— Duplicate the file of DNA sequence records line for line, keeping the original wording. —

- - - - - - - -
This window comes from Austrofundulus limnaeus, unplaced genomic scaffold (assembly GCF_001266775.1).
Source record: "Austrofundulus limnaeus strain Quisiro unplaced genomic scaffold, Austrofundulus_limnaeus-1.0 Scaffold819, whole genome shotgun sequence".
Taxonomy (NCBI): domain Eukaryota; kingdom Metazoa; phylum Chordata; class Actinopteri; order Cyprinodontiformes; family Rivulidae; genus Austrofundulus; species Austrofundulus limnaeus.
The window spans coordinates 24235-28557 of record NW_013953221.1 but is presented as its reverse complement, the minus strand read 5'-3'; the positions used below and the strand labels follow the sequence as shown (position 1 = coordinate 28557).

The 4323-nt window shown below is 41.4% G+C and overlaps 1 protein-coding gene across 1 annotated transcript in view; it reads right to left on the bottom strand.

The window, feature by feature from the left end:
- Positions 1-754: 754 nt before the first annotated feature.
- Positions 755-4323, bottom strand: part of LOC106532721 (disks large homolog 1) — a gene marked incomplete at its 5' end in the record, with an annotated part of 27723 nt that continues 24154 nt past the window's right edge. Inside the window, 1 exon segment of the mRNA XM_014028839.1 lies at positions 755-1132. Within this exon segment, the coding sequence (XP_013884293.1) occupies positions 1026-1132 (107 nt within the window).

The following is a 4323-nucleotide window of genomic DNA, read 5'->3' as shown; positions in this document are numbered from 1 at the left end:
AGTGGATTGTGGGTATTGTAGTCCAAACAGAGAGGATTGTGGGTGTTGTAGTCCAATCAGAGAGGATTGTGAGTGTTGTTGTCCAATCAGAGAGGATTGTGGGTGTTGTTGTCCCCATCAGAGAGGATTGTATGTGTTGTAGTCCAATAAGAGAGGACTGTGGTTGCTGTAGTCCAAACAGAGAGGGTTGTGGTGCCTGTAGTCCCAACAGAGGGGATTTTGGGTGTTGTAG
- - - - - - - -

This window comes from Austrofundulus limnaeus, unplaced genomic scaffold (assembly GCF_001266775.1).
Source record: "Austrofundulus limnaeus strain Quisiro unplaced genomic scaffold, Austrofundulus_limnaeus-1.0 Scaffold819, whole genome shotgun sequence".
Taxonomy (NCBI): domain Eukaryota; kingdom Metazoa; phylum Chordata; class Actinopteri; order Cyprinodontiformes; family Rivulidae; genus Austrofundulus; species Austrofundulus limnaeus.
The window spans coordinates 24235-28557 of record NW_013953221.1 but is presented as its reverse complement, the minus strand read 5'-3'; the positions used below and the strand labels follow the sequence as shown (position 1 = coordinate 28557).

The 4323-nt window shown below is 41.4% G+C and overlaps 1 protein-coding gene across 1 annotated transcript in view; it reads right to left on the bottom strand.

The window, feature by feature from the left end:
- Positions 1-754: 754 nt before the first annotated feature.
- Positions 755-4323, bottom strand: part of LOC106532721 (disks large homolog 1) — a gene marked incomplete at its 5' end in the record, with an annotated part of 27723 nt that continues 24154 nt past the window's right edge. Inside the window, 1 exon segment of the mRNA XM_014028839.1 lies at positions 755-1132. Within this exon segment, the coding sequence (XP_013884293.1) occupies positions 1026-1132 (107 nt within the window).

The following is a 4323-nucleotide window of genomic DNA, read 5'->3' as shown; positions in this document are numbered from 1 at the left end:
AGTGGATTGTGGGTATTGTAGTCCAAACAGAGAGGATTGTGGGTGTTGTAGTCCAATCAGAGAGGATTGTGAGTGTTGTTGTCCAATCAGAGAGGATTGTGGGTGTTGTTGTCCCCATCAGAGAGGATTGTATGTGTTGTAGTCCAATAAGAGAGGACTGTGGTTGCTGTAGTCCAAACAGAGAGGGTTGTGGTGCCTGTAGTCCCAACAGAGGGGATTTTGGGTGTTGTAG